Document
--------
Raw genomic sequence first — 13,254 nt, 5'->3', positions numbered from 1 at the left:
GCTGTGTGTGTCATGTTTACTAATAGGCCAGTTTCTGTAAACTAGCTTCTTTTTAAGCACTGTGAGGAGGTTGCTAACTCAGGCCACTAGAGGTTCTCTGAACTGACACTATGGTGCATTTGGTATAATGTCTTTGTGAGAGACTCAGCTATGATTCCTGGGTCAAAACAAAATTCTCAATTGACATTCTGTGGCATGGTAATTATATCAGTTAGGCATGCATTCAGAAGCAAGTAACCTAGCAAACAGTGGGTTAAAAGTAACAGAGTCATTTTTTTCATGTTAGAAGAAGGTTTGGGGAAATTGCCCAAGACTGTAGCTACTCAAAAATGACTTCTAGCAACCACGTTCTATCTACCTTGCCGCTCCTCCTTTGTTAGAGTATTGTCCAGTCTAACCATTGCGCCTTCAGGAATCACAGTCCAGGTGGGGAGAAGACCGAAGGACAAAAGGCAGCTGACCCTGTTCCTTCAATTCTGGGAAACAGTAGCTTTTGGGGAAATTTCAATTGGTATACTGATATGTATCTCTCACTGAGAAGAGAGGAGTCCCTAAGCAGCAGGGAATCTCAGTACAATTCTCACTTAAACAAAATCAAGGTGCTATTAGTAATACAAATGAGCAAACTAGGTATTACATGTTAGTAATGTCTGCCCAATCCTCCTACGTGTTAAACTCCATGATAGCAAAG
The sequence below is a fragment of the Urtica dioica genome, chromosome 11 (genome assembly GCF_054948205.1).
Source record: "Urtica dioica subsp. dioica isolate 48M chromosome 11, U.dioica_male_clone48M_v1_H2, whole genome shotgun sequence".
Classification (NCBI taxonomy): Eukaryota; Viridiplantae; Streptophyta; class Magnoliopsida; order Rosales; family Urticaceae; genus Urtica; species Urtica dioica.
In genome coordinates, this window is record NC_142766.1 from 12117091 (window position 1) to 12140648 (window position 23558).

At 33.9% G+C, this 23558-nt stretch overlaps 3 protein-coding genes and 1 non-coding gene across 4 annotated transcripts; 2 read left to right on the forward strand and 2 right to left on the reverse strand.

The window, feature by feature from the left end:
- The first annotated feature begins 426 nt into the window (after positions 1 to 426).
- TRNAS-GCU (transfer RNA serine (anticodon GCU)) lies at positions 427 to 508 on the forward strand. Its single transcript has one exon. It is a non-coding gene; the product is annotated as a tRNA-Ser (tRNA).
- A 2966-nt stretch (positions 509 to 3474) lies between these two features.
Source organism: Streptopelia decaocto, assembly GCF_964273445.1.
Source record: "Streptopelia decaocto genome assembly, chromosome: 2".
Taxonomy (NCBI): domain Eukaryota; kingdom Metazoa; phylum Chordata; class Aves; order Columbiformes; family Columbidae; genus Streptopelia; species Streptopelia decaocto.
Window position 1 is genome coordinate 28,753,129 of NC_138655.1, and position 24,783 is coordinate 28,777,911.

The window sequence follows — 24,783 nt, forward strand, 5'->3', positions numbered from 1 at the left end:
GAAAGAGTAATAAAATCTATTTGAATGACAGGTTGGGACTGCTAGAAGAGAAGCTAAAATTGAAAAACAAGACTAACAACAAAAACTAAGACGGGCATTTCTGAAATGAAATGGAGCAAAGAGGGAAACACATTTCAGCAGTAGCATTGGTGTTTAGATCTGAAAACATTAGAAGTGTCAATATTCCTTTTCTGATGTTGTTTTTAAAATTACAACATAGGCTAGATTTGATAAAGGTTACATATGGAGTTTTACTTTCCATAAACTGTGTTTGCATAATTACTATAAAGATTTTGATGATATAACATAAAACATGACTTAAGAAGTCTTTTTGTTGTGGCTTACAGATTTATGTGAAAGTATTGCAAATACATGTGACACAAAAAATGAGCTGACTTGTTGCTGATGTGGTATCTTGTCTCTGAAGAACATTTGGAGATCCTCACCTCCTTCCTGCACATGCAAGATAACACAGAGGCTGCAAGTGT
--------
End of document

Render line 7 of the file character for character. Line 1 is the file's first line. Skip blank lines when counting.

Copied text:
At 33.9% G+C, this 23558-nt stretch overlaps 3 protein-coding genes and 1 non-coding gene across 4 annotated transcripts; 2 read left to right on the forward strand and 2 right to left on the reverse strand.